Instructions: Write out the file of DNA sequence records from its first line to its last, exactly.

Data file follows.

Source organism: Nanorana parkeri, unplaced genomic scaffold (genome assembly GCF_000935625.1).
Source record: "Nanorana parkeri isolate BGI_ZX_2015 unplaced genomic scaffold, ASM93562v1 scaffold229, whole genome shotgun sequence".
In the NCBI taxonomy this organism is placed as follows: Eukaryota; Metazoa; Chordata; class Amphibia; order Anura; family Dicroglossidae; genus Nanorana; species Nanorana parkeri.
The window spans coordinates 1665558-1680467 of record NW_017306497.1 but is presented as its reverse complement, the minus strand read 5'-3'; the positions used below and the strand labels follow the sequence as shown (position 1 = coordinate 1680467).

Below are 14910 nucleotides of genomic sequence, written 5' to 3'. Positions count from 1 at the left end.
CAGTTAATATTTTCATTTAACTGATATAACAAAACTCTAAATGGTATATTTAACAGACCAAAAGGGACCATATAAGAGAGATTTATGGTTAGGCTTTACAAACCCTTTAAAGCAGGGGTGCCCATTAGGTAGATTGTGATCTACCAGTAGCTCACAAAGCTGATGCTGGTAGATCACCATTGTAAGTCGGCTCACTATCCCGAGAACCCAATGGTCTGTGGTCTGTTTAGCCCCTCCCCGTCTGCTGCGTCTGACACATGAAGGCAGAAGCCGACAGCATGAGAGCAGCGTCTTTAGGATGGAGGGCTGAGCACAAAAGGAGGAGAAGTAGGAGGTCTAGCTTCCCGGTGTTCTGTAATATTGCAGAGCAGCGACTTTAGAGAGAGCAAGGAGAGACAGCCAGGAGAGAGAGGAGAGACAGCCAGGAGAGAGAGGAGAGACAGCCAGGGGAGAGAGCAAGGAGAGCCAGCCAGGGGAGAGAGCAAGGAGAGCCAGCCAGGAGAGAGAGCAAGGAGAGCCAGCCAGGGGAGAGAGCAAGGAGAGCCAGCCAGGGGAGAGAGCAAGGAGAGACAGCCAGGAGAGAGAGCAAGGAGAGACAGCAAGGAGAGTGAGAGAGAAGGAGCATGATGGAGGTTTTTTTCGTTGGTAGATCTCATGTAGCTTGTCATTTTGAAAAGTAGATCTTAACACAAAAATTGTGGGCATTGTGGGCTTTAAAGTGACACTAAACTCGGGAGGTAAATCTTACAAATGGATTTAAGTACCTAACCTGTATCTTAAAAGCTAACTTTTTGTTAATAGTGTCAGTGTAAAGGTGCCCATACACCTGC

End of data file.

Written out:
Source organism: Nanorana parkeri, unplaced genomic scaffold (genome assembly GCF_000935625.1).
Source record: "Nanorana parkeri isolate BGI_ZX_2015 unplaced genomic scaffold, ASM93562v1 scaffold229, whole genome shotgun sequence".
In the NCBI taxonomy this organism is placed as follows: Eukaryota; Metazoa; Chordata; class Amphibia; order Anura; family Dicroglossidae; genus Nanorana; species Nanorana parkeri.
The window spans coordinates 1665558-1680467 of record NW_017306497.1 but is presented as its reverse complement, the minus strand read 5'-3'; the positions used below and the strand labels follow the sequence as shown (position 1 = coordinate 1680467).

Below are 14910 nucleotides of genomic sequence, written 5' to 3'. Positions count from 1 at the left end.
CAGTTAATATTTTCATTTAACTGATATAACAAAACTCTAAATGGTATATTTAACAGACCAAAAGGGACCATATAAGAGAGATTTATGGTTAGGCTTTACAAACCCTTTAAAGCAGGGGTGCCCATTAGGTAGATTGTGATCTACCAGTAGCTCACAAAGCTGATGCTGGTAGATCACCATTGTAAGTCGGCTCACTATCCCGAGAACCCAATGGTCTGTGGTCTGTTTAGCCCCTCCCCGTCTGCTGCGTCTGACACATGAAGGCAGAAGCCGACAGCATGAGAGCAGCGTCTTTAGGATGGAGGGCTGAGCACAAAAGGAGGAGAAGTAGGAGGTCTAGCTTCCCGGTGTTCTGTAATATTGCAGAGCAGCGACTTTAGAGAGAGCAAGGAGAGACAGCCAGGAGAGAGAGGAGAGACAGCCAGGAGAGAGAGGAGAGACAGCCAGGGGAGAGAGCAAGGAGAGCCAGCCAGGGGAGAGAGCAAGGAGAGCCAGCCAGGAGAGAGAGCAAGGAGAGCCAGCCAGGGGAGAGAGCAAGGAGAGCCAGCCAGGGGAGAGAGCAAGGAGAGACAGCCAGGAGAGAGAGCAAGGAGAGACAGCAAGGAGAGTGAGAGAGAAGGAGCATGATGGAGGTTTTTTTCGTTGGTAGATCTCATGTAGCTTGTCATTTTGAAAAGTAGATCTTAACACAAAAATTGTGGGCATTGTGGGCTTTAAAGTGACACTAAACTCGGGAGGTAAATCTTACAAATGGATTTAAGTACCTAACCTGTATCTTAAAAGCTAACTTTTTGTTAATAGTGTCAGTGTAAAGGTGCCCATACACCTGC